Integration of health and social care would better safeguard adults from harmBMJ 2013; 346 doi: https://doi.org/10.1136/bmj.f3266 (Published 21 May 2013) Cite this as: BMJ 2013;346:f3266
- Billy Boland, consultant psychiatrist and lead doctor in safeguarding adults at Hertfordshire Partnership NHS Foundation Trust, St Albans AL3 5TL
On 14 May 2013 Norman Lamb MP announced the UK government’s intention for health and social care to be fully integrated by 2018.1 A cohort of experimental sites will be unveiled in September to trial new ways of delivering care, he announced. Healthcare providers and local authorities will forge new partnerships to tackle unmet need with the aim of avoiding patients falling between two stools.
Support for integration from patients and their carers is strong. National Voices, the “national coalition of health and social care charities in England” champions this cause, calling for integrated care to develop “quickly and at scale.”2 Its influence is considerable and growing—for example, it has worked closely with the NHS Leadership Academy in developing its new programmes to make sure the “patient experience is central to the programme.”3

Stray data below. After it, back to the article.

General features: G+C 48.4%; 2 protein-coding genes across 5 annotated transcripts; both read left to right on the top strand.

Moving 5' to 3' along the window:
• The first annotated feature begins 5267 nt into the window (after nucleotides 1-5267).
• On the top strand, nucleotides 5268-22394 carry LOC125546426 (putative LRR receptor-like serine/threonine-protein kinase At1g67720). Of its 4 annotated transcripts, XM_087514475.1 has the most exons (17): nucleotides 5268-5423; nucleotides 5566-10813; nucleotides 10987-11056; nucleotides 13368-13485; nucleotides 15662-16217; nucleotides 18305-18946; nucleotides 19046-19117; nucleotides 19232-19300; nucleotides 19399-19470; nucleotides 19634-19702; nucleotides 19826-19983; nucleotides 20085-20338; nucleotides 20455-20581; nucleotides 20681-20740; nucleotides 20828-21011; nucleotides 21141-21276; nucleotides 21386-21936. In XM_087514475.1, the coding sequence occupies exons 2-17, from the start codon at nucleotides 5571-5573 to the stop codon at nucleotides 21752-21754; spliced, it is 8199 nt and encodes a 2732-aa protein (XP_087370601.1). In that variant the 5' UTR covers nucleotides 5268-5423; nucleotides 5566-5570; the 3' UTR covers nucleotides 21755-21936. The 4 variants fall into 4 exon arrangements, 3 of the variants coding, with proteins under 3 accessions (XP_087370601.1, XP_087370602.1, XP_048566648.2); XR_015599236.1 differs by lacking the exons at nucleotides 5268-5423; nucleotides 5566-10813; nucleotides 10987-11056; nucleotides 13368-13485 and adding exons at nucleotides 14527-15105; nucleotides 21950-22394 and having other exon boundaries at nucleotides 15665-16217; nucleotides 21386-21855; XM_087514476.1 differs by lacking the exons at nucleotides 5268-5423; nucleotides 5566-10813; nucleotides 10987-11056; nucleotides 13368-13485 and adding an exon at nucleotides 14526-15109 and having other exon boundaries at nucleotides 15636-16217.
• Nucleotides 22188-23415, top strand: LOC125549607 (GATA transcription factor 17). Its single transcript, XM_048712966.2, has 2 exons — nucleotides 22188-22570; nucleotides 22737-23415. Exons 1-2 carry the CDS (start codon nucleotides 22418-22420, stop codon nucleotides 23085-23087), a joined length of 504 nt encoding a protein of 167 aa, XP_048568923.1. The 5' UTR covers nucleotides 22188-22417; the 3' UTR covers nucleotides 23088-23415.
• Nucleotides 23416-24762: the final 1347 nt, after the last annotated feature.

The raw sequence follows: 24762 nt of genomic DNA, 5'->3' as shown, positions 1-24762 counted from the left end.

From the perspective of patients, integrated care makes complete sense. In 2010-11, 95 000 adults were referred for safeguarding because of suspected abuse in England and Wales, with 44% referred by social care staff and only 22% by healthcare staff. Referrals from primary and community care made …